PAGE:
There are many examples of heavy sugar added foods and drinks, but perhaps the worst are sodas and sports drinks. These are the worst offenders and should be eliminated entirely from your diet. And, as an extra bonus, you will be eliminating one of the larger sources of added calories. Diet soda, while better than regular sodas are only “less bad”. The worst foods that should be avoided can be generally categorized as all processed foods. Simple rule; fresh is good, processed is not!
Portion Control is Important
Does this mean measuring every teaspoonful of what you eat…no, but it does mean to be aware of the portions of everything you eat, i.e., all hamburgers are not the same size, four eggs are more than two eggs, etc. Particular concerns are restaurant portions and desserts. Be aware of the portion you are being served. Some restaurants size large portions of meals knowing patrons want “doggie bags”. Be sure you don’t consume every morsel you have been served.
I remember a friend who always ordered dessert. When served he would break off the portion he was going to eat, then open the pepper shaker and pour pepper over the remaining amount so he would not be tempted. Extreme, yes, but he accomplished his objective.
Many find food labels hard to understand as they contain lots of percentage information about food contents that may not be of great concern to us. However, there are several key items to look for and they are generally emboldened. As of May 2016, food producers must include “sugar” and/or “sugar added” on the label. This rule will be phased in during 2018. This is a major breakthrough. Before, one had to look at Calories and wonder how much might be sugar? The sugar added is a real eye-opener for many of us. Pull a can of food or a processed box of food and check it out. A distinction between the sugars can be seen in the innocent and healthy sounding “Chobani Kids Strawberry Yogurt”. It will soon contain the line of “added sugar” on the nutrition label in order to account for “evaporated cane juice’ which has 10g in the one serving of this yogurt. An adult should consume about 25g to 30g per day. Children, depending on age, should consume marginally less. However, the example of the yogurt contents of 10g equates to approximately 2.5 teaspoons of sugar. Startling!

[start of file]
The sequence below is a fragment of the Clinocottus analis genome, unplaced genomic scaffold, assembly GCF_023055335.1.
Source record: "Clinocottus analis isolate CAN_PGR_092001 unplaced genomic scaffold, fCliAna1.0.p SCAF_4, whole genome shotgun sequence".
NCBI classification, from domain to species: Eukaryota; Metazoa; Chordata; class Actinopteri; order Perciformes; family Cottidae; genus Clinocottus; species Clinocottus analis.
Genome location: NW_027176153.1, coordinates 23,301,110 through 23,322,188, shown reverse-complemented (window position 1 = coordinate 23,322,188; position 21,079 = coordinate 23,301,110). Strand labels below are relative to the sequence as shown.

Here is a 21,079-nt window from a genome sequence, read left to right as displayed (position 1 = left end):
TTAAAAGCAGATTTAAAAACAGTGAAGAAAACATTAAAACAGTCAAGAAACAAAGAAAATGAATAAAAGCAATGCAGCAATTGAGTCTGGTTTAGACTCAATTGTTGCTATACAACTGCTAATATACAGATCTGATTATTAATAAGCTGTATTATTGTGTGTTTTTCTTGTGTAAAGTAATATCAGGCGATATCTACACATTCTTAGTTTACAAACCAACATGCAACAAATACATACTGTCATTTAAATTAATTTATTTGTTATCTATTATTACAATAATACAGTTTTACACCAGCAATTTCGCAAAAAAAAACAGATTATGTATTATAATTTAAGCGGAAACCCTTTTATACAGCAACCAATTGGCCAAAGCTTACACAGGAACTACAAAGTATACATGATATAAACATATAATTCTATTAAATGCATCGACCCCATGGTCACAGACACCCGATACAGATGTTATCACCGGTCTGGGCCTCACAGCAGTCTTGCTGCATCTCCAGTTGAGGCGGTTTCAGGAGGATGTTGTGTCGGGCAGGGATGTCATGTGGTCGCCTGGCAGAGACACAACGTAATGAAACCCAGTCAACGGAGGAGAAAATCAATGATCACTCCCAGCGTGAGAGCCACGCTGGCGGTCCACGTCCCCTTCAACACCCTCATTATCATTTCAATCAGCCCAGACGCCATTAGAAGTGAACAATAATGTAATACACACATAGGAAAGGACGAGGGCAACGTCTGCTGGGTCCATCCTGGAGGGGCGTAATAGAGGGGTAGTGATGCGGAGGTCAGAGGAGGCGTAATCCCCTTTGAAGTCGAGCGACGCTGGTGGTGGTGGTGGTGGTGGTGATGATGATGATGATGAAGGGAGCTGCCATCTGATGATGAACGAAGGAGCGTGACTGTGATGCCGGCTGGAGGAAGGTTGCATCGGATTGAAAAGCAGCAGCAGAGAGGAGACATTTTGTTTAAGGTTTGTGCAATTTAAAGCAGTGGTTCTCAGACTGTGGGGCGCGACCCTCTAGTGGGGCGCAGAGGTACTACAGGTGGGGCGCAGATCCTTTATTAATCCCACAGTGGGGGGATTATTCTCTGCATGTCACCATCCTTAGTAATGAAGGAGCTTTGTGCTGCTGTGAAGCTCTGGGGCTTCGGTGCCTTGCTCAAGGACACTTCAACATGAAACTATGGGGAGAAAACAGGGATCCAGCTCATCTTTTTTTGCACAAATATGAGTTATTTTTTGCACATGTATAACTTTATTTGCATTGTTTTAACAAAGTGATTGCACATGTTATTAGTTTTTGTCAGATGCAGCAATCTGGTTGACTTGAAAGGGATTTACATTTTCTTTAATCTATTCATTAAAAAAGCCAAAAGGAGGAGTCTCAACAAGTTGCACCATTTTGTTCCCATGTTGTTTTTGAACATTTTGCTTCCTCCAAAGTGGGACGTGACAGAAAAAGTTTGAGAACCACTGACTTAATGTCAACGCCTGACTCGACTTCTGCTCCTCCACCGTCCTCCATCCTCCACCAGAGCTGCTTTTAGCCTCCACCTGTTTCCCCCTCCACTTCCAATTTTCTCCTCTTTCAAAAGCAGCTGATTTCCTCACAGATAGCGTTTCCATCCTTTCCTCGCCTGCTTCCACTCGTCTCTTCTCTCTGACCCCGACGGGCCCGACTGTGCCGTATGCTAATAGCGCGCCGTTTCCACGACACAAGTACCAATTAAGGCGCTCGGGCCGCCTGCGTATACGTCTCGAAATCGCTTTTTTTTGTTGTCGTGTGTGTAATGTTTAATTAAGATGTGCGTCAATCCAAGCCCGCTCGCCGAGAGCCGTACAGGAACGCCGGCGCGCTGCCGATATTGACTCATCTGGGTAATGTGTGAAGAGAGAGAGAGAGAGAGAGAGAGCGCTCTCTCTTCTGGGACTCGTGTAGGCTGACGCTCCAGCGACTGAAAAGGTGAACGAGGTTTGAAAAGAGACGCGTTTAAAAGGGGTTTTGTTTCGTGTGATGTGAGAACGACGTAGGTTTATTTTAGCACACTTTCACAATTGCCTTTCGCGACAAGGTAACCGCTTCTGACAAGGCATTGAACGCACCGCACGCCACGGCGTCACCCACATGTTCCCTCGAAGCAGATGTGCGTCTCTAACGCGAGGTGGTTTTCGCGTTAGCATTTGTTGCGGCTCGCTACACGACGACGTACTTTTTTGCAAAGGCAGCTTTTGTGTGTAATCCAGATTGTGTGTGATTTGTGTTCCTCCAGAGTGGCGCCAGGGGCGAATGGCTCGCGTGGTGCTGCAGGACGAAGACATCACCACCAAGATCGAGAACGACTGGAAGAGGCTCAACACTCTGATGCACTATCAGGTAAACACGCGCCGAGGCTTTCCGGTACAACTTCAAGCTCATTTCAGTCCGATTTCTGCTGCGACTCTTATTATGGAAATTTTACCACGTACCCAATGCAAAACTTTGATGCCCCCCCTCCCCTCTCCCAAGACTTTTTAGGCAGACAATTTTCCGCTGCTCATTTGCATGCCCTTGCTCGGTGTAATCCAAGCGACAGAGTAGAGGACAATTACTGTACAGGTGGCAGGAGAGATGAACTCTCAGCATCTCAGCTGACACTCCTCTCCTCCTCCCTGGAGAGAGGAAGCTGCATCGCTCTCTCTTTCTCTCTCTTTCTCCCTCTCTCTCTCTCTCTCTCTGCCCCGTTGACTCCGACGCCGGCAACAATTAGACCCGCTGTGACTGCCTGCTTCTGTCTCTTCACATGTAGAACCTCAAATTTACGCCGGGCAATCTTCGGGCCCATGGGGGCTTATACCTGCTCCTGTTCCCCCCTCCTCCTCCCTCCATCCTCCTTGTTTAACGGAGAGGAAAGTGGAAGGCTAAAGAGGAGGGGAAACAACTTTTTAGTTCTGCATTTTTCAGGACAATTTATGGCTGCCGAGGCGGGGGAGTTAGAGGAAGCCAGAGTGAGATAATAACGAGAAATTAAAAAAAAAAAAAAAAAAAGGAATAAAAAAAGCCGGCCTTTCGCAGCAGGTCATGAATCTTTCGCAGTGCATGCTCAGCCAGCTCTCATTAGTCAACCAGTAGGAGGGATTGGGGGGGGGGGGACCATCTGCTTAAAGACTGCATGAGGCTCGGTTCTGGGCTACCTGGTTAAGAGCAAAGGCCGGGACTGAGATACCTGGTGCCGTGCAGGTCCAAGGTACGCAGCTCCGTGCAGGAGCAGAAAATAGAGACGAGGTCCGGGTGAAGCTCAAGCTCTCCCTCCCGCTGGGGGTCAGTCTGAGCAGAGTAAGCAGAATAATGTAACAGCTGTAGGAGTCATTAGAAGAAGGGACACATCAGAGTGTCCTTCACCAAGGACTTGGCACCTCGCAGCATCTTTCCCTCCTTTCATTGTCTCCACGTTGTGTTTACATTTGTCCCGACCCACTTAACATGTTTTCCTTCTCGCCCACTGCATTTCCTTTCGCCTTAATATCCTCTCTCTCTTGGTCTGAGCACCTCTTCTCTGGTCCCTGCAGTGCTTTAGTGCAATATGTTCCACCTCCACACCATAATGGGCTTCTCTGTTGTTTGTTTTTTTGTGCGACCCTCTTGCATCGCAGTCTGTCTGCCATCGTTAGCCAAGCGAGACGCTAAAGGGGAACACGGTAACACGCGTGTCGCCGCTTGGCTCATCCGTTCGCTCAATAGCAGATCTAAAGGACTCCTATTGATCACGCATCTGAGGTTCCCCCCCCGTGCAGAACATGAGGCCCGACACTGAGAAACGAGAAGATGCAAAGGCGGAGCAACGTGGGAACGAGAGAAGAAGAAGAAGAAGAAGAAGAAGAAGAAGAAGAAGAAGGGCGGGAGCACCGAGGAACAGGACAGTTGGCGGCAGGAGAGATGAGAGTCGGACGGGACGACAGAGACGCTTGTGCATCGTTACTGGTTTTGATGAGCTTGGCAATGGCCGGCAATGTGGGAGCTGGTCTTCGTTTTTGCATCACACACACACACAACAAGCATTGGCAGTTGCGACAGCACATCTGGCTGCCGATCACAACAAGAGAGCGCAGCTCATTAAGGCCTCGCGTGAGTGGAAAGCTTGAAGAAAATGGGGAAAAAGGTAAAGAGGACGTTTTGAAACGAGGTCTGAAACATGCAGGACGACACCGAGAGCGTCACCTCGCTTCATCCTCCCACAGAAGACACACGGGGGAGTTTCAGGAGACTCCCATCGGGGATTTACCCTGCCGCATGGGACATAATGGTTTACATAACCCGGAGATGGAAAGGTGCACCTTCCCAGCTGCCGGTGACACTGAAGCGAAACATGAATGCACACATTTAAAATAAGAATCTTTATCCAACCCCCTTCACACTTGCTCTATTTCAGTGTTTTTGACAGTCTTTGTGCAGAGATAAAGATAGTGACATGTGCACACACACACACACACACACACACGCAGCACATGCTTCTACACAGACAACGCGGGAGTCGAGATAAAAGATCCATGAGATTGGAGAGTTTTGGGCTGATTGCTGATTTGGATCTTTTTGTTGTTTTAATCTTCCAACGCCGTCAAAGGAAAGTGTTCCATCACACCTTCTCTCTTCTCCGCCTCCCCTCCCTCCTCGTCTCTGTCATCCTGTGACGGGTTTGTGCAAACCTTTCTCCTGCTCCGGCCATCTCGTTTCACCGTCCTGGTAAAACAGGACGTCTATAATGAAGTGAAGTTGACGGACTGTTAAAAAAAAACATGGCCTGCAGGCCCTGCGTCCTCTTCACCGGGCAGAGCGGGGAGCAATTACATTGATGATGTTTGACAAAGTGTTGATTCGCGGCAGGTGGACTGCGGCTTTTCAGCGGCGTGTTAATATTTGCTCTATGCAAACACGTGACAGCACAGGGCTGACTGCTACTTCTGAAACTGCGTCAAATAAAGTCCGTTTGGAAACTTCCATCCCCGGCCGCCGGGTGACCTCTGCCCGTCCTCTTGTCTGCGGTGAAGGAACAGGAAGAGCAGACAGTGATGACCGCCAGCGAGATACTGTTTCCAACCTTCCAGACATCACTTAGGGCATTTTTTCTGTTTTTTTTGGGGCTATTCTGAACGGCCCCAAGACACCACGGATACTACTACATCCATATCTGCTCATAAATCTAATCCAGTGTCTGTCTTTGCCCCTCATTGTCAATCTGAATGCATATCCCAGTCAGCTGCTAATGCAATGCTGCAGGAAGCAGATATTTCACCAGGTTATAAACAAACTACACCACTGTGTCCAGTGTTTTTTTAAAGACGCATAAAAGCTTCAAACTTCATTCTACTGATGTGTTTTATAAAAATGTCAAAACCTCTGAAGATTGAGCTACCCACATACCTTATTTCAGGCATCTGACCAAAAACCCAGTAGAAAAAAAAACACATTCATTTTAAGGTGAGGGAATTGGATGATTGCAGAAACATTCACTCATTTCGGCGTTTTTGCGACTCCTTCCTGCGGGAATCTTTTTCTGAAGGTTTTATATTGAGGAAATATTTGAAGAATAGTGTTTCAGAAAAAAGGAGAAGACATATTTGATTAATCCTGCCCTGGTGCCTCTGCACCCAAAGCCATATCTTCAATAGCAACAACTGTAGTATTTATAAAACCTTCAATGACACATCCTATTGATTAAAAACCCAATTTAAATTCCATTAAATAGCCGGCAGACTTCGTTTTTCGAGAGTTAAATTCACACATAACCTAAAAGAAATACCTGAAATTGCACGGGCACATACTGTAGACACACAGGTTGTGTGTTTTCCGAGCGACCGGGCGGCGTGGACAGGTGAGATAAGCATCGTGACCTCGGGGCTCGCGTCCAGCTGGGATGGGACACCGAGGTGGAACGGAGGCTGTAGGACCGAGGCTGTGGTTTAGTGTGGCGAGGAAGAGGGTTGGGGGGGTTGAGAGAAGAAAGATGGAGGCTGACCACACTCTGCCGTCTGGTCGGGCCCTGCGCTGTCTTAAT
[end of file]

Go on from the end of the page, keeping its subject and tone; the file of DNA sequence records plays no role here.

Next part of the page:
There are many descriptive words that can be misleading. Common ones for sugar include: fruit juice concentrates, apple juice concentrate, high-fructose corn syrup, evaporated cane juice, rice syrup and flo-malt.
David Leonhardt, an op-ed columnist with the New York Times, often writes about nutrition and sugar decided to take his research much more personal. He chose to go one month without sugar.
Sugar can affect you in many ways. It will add weight, excess weight can lead to diabetes, heart disease, etc. At Alta Health Group we work with our patients and offer real-world help. This includes the basic discussion during a patient exam, an in-office A1(c) test for instant answers, and our Alta Health Group Cookbook where we have published 100 sensible recipes.
The busy season in SW Florida is drawing to an end. Now is time to make an appointment for your regular check-up and get back on program after a long winter.